Tappan Square was not Tarrytown’s best-kept secret. It did not factor into the region’s well-known, accepted lore. When visitors pointed their GPS systems toward Tarrytown and its sister, Sleepy Hollow, they always bypassed Tappan Square. Instead, they flocked to Sunnyside, the ivy-choked cottage where Washington Irving lived and died and dreamed of the Galloping Horseman and Ichabod Crane. They cowered happily at the foot of that tyrannical gothic castle, Lyndhurst, lording over the Hudson River with its crenellated scowl, and they pointed out landmarks from vampire horror movies in its dim, hieratic halls. They trudged among the lichen-flecked soul effigies at the Old Dutch Church, picking their way with cameras and sturdy shoes among tombstones that said beekman, carnegie, rockefeller, and sloat. They searched for what everyone searches for on the shores of the Hudson River: enchantment. Some of that good old-fashioned magic. And yet, rarely did outsiders make their way to the neighborhood of Tappan Square, where salsa beats blared hard from the windows of rusting jalopies, where illegal cable wires were strung window-to-window, and where magic, or some semblance of the thing, still found footing on the foundation of the building that the Van Ripper family had always called home.
The Stitchery, as it came to be called by neighbors and eventually by the family within it, had always been filled with Van Rippers. To its neighbors, the Stitchery was a curiosity like a whale’s eyeball in a formaldehyde mason jar, a taxidermied baby horse with wax eyes coated in dust, a thing that should have been allowed to vanish after the life had passed out of it but instead was artificially preserved. With its architectural hodgepodge cobbled together over the centuries—its temperate Federalist core, its ardent mansard garret, its fish-scaled tower with witch’s hat roof—the house did not offer the most welcoming appearance. The latest batches of Van Rippers, most recently lead by Mariah, did not believe in renovation. They did not repaint over the awful cabbage-rose wallpaper in the parlor, or fix the scrolling black gate in front of the house that had been knocked crooked during the Great Blizzard of 1888, or replace the sign on the front door that read yarns even though it was nearly illegible with age. In fact, they vehemently protested such alterations and “unnecessary” upgrades as affronts to history. Mariah Van Ripper was said to have wept, actually wept, when one of the Stitchery’s great old toilets needed its innards gutted, and exact replacements for the old digestive system could not be found.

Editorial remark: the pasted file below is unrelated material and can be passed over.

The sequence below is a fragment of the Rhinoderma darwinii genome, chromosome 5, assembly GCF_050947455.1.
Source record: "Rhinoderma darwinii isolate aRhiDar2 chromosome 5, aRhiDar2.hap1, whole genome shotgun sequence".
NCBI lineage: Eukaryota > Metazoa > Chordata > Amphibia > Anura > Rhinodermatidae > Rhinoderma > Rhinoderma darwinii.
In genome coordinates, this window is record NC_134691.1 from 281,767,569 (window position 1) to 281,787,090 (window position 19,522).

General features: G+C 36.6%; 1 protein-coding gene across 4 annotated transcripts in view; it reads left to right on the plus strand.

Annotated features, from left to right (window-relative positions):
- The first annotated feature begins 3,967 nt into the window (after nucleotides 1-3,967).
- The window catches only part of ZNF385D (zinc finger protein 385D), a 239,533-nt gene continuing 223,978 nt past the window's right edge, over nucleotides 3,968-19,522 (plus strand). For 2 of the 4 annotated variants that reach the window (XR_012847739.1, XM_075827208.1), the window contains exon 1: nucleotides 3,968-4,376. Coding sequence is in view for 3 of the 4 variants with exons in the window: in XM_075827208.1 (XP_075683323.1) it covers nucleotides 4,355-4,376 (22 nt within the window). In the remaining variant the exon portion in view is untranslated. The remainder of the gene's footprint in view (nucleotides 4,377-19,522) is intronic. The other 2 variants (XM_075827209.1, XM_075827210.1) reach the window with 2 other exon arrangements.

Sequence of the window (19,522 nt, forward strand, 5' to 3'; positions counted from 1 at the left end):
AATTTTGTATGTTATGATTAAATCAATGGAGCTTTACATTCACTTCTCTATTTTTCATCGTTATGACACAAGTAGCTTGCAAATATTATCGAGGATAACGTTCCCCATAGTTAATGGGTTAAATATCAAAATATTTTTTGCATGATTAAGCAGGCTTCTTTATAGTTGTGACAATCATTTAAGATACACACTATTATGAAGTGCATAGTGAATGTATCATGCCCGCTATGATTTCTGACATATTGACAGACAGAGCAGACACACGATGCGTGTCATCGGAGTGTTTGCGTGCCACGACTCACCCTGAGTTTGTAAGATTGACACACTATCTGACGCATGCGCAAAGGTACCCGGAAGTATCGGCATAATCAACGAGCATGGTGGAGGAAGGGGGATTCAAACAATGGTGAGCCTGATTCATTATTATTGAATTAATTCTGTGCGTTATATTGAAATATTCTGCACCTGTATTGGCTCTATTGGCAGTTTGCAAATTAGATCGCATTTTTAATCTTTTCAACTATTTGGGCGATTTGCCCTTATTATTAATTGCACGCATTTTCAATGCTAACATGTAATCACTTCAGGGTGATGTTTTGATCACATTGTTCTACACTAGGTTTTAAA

And so the Stitchery was allowed to fall out of fashion, then out of respectability, until it became a mote in an eyesore of a neighborhood, because Mariah had professed too much respect for her ancestors to fix a cockamamie shutter or tighten a baluster. This was the accretion of history that built up like dandruff or snow, and Mariah had always allowed it as one allows the sun to rise in the morning and set at night. Of course, her philosophy fit in nicely with her hatred of housework and her unwillingness to spend what little money the Van Rippers made on such a frivolous thing as a new doorbell. But whatever the root motivation, the result was that the Stitchery—regarded by some as the heart of Tappan Square, and regarded by others as the tumor—was ugly, dilapidated, and falling down.
As news of Mariah’s death reached its tentacles into her neighborhood, a handful Tarrytown transplants who had come from all corners of the world began to gather before the Stitchery’s façade. The religious among the crowd crossed themselves and said their prayers, prayers that were not entirely altruistic, for Mariah’s soul to be scooped up and deposited quickly in its final landing place, so long as it wasn’t roaming the earth with the more well-mannered ghosts of Sleepy Hollow and Tarrytown. Women who were friendly toward the Van Rippers set colorful candles in tall glasses on the sidewalk and fixed carnations to the Stitchery’s crooked gate. They did not need to speak a common language to share a common worry: What would happen to the Stitchery? And worse: With Mariah gone, what would happen to them all?
The Van Rippers were charlatans to some, saviors to others. Crooks or angels. Saints or thieves. But even if the gossip about the Stitchery was just and only that—if the strangeness of the Stitchery began and ended with the things that were said about it—uncertainty had never stopped many generations of Tarrytown women from dragging themselves in desperation to the Van Rippers’ doorway, begging for help. Make me a sweater, make me mittens, make my baby healthy, make my husband love me again.
The magic of the Van Ripper family, they said, was in the knitting.
If it was magic at all.